Pensions auto-enrolment set to include teenagers but ‘huge question’ remains over self-employed

Published by Edmund Greaves on 18 December 2017.
Last updated on 18 December 2017

Pensions auto-enrolment set to include teenagers but ‘huge question’ remains over self-employed

Young workers aged 18 to 21 will be enrolled in company pension schemes for the first time under plans from the Department for Work and Pensions (DWP).

Currently auto-enrolment only kicks in for younger workers at the age of 22. The planned change means that most workers will in future contribute towards a pension from the very first job they have out of education. According to some estimates, this could count towards as much as an extra £60,000 in retirement for those who begin saving from age 18.

Research by workplace pension provider Now: Pensions has found that more than two thirds (69%) of 18-21 year olds think that being enrolled in a workplace pension is a good idea.

The review also recommends changing the contributions calculation from the lower earnings limit (currently £10,000 per year) to the “first pound earned” which according to DWP will add an extra £2.6 billion into national pension savings.

The DWP says this will encourage people who work in multiple jobs to stay opted in to the scheme. It will also simplify the calculations that employers must make when assessing their workforces’ contribution levels.

Secretary of state for work and pensions, David Gauke, says: “This Government has rebuilt the UK’s savings culture. For an entire generation of people, workplace pension saving is the new normal. And my mission now is to make sure the next generation of younger workers have the same opportunities.

“We are committed to enabling more people to save while they are working, so that they can enjoy greater financial security when they retire.

“We know the world of work is changing, so it is only right that pension saving does too. This ambitious package will see more people than ever before helped onto the path towards building a secure retirement.”

A spokesperson from DWP says that working with with employers and the pensions industry these recommendations will be implemented by the "mid-2020s", but due to various factors affecting the implementation cannot be more specific than that at this time. 

Darren Philp, policy director at The People’s Pension, says: “Extending pensions cover to younger people in the workplace is exactly the kind of move that we were hoping to see from the review. The earlier people start saving, the more investment growth can do the heavy lifting for them in saving for their retirement. It also kick-starts the savings habit from an earlier age.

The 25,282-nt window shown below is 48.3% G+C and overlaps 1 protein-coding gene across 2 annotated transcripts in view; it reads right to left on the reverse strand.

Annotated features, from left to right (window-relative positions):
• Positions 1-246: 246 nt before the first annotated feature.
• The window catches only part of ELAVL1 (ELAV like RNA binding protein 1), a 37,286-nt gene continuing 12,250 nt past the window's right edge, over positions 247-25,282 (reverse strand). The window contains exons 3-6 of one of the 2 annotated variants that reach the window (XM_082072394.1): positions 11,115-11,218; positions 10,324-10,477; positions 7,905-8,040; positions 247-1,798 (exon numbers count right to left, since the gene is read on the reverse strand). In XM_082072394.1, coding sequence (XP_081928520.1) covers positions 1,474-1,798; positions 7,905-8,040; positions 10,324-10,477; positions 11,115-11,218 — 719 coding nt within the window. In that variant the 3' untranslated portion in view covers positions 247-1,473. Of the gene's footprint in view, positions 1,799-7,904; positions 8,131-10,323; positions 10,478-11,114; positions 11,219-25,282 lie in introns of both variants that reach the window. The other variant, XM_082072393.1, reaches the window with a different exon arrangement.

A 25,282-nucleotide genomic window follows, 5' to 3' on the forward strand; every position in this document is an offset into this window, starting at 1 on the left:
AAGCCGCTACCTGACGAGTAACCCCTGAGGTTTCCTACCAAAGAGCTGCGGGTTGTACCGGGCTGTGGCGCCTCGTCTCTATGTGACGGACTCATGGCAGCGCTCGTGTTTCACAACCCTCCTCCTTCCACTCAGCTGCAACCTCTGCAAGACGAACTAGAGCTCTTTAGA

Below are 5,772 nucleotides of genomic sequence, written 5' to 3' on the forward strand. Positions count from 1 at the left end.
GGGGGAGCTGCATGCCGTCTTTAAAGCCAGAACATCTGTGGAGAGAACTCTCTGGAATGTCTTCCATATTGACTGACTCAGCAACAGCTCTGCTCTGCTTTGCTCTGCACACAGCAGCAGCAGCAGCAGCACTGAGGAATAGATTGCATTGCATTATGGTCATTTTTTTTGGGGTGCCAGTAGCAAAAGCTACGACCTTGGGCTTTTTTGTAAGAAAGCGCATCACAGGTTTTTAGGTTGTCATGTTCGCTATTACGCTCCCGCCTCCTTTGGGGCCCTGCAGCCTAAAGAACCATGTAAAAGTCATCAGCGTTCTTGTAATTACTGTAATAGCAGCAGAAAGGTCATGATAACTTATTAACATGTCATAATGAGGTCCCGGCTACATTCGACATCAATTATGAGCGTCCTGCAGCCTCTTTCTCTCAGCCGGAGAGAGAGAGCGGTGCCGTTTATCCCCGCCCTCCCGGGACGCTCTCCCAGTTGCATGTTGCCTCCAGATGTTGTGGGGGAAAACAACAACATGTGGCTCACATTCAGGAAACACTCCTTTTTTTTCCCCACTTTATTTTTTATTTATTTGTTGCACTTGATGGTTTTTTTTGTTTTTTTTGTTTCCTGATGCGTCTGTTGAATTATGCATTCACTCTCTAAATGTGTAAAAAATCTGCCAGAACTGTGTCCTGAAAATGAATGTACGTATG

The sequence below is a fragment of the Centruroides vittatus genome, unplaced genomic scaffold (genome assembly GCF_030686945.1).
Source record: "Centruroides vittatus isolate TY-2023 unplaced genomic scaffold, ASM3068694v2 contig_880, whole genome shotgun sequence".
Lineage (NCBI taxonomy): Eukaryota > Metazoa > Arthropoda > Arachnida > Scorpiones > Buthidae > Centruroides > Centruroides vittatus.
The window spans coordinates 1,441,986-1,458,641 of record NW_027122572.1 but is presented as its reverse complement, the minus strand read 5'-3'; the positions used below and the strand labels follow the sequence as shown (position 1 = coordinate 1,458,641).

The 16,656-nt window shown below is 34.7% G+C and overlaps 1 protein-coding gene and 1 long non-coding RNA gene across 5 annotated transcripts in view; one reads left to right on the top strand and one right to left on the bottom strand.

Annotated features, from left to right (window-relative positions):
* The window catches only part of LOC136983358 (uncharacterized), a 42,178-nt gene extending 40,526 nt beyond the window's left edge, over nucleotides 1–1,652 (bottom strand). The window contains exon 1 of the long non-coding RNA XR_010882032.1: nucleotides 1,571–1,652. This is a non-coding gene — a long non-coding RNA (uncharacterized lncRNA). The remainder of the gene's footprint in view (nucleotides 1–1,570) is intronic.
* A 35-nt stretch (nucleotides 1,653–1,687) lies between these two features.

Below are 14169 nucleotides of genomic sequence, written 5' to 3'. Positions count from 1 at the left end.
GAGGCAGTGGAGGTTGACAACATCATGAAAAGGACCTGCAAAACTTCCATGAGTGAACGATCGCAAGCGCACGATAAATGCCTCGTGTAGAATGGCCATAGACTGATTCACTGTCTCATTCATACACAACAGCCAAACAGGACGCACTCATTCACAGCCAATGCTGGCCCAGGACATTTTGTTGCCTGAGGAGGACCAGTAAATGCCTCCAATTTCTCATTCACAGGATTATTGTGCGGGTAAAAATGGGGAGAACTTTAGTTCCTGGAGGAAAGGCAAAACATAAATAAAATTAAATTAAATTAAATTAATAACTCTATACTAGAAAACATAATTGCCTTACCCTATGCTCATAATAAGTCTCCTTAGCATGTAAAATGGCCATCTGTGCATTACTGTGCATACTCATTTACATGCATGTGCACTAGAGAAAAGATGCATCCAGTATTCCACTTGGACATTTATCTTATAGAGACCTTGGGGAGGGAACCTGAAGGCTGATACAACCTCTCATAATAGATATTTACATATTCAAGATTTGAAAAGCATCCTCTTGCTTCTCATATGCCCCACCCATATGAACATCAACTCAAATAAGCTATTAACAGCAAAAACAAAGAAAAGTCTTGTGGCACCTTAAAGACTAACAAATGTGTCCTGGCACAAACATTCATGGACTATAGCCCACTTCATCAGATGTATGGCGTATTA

“At a time when half the UK believes they won’t have enough money to support their desired lifestyle once they’ve finished work, it’s vital that we enable people to start planning ahead as soon as possible.

“It’s bizarre that since the inception of auto-enrolment, people’s contributions have not been based on their entire salary. The People’s Pension has long-called for this to change as we believe it’s nonsensical and adds an unnecessary layer of complexity to an already complex system. We are pleased to see that people will now be supported to save more as contributions will now start from the first pound of someone’s pay packet.”

“Huge question mark over auto-enrolment for the self-employed”

The review also includes proposals for the government to begin testing a series of ‘targeted interventions’. Suggestions include helping self-employed workers to set up pension plans through ‘touch points’ with organisations such as banks or labour contractors. The governments says they want to “explore how technology can be used to increase their pension saving”.

But there are question marks as to whether this goes far enough. With 15% of the national workforce self-employed, this means that millions of workers are still not saving properly for their retirement.

Jon Greer, head of retirement policy at Old Mutual Wealth comments: “Automatic enrolment has been a dramatic success for behavioural economics. It has harnessed the power of inertia to ensure huge parts of the UK population are saving for their later life.  However, it omitted parts of the UK population, most notably the self-employed.

For this year’s review, the government had continually committed to address this omission. Guy Opperman, pensions minister, went so far as saying ‘there is no doubt’ that the self-employed will be included in auto-enrolment. However, if the auto-enrolment earnings trigger had been applied to the self-employed it would not have captured the entire self-employed population – far from it.

“With the current framework approximately two million of the five million self-employed would fall within the net, according to research conducted by the Pensions Policy Institute on behalf of Old Mutual Wealth. Even with the proposed shifts in age thresholds and earnings bands, there will remain a large part of the population that will not be captured. But it can be argued that there is a reasonable justification for not doing so.”

Tom Selby, senior analyst at AJ Bell, adds: “There remains a huge question mark over auto-enrolment for the self-employed. The Conservative Party made a manifesto commitment to include them in the auto-enrolment reforms. 

“Most would regard the new pledge to simply encourage self-employed people to save in a pension, rather than them being auto-enrolled and having to opt out, as breaking this manifesto commitment – hardly a road the Government will want to go down having already had its fingers burnt when trying to raise NI contributions for the self-employed.”

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